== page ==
No Pain No Gain, Part Two

Last time I looked at why no pain no gain might not be a good idea for “normal” people doing activities and sports. However that may be important it’s not where the real problems with this approach lie.

It’s in pain conditions that no pain no gain becomes a critical issue. A person with a pain condition is different from someone who has pain from an acute (recent) injury. In chronic (long term) pain everything is different.

In chronic pain the central nervous system acts as an amplifier and is highly sensitive to a wide range of incoming messages, interpreting many of them as pain. The pain is highly irritable. This means it is very easy to stir up, severe when present and takes a long time to settle down.

This puts the person with chronic pain at risk from getting stuck in a vicious circle of pushing themselves and suffering severe pain and reduced activity.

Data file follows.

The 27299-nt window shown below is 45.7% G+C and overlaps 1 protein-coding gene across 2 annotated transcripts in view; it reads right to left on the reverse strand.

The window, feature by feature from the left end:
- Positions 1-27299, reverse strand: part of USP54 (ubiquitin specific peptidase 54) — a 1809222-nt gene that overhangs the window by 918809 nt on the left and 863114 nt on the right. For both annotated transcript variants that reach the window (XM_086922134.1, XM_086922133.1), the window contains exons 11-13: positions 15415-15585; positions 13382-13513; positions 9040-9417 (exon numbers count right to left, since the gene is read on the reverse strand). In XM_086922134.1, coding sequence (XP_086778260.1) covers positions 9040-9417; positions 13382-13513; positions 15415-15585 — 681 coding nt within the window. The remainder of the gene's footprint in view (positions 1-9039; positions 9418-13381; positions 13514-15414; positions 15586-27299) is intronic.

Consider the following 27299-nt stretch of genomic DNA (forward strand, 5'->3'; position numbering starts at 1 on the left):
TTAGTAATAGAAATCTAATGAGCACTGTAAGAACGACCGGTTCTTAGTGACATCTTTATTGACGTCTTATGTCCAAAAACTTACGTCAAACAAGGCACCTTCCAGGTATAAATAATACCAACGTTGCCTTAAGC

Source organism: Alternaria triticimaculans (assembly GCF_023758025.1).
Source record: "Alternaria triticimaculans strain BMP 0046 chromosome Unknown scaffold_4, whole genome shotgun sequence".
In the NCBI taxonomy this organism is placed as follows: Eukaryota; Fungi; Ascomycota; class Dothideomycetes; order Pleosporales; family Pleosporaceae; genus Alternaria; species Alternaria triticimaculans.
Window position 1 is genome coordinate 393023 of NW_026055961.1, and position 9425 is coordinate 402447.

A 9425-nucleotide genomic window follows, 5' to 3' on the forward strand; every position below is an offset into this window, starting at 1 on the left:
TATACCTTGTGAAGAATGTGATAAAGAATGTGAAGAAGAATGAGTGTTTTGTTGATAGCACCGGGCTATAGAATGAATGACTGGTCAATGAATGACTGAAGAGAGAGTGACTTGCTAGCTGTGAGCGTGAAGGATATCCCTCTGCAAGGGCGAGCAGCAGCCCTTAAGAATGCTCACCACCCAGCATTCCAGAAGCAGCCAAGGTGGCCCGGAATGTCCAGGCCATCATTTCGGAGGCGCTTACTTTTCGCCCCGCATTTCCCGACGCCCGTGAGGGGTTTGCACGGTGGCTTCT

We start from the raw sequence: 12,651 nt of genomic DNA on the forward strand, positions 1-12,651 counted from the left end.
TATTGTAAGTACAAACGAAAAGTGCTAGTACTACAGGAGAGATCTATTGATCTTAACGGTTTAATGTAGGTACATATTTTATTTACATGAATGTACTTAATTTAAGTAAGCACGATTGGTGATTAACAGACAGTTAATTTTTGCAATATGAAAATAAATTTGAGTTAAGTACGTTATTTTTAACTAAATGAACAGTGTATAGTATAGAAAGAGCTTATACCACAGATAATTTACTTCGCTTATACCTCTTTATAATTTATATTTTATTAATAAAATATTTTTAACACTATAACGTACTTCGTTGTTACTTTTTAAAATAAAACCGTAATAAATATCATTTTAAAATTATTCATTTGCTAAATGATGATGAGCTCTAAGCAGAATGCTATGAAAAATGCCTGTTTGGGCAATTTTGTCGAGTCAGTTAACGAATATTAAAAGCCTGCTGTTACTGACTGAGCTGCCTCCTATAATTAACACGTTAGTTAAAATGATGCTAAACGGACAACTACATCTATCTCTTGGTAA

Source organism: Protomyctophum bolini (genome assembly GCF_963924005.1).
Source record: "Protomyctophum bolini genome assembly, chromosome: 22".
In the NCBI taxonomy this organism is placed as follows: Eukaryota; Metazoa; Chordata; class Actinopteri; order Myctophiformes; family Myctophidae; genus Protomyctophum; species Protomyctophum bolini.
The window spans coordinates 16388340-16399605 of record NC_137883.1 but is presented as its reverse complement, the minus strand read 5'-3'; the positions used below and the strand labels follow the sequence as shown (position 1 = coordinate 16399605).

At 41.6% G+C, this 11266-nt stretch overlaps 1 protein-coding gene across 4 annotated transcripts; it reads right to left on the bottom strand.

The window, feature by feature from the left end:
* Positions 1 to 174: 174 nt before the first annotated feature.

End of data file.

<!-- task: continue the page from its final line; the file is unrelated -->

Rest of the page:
Once the pain has subsided after a period of enforced inactivity the person is again at risk of overdoing the tolerance levels of their central nervous system nerves. For this group of people no pain no gain is not only an unhelpful idea, it’s positively disabling.

Pushing to get things done leads inevitably to increased disability, to doing less and less, to having more and more pain, to getting so much less out of life than possible.

Pushing beyond your tissue tolerances, whether it’s your Achilles tendon or your central nerves, always leads to undesirable consequences.

That’s why I hate no pain no gain, because it’s unnecessary in normal circumstances and harmful to people with injuries or pain conditions. Pacing is a much better alternative I will be covering soon.

So do you have any stories of how you overdid it madly and suffered badly afterwards? Leave a comment for me.

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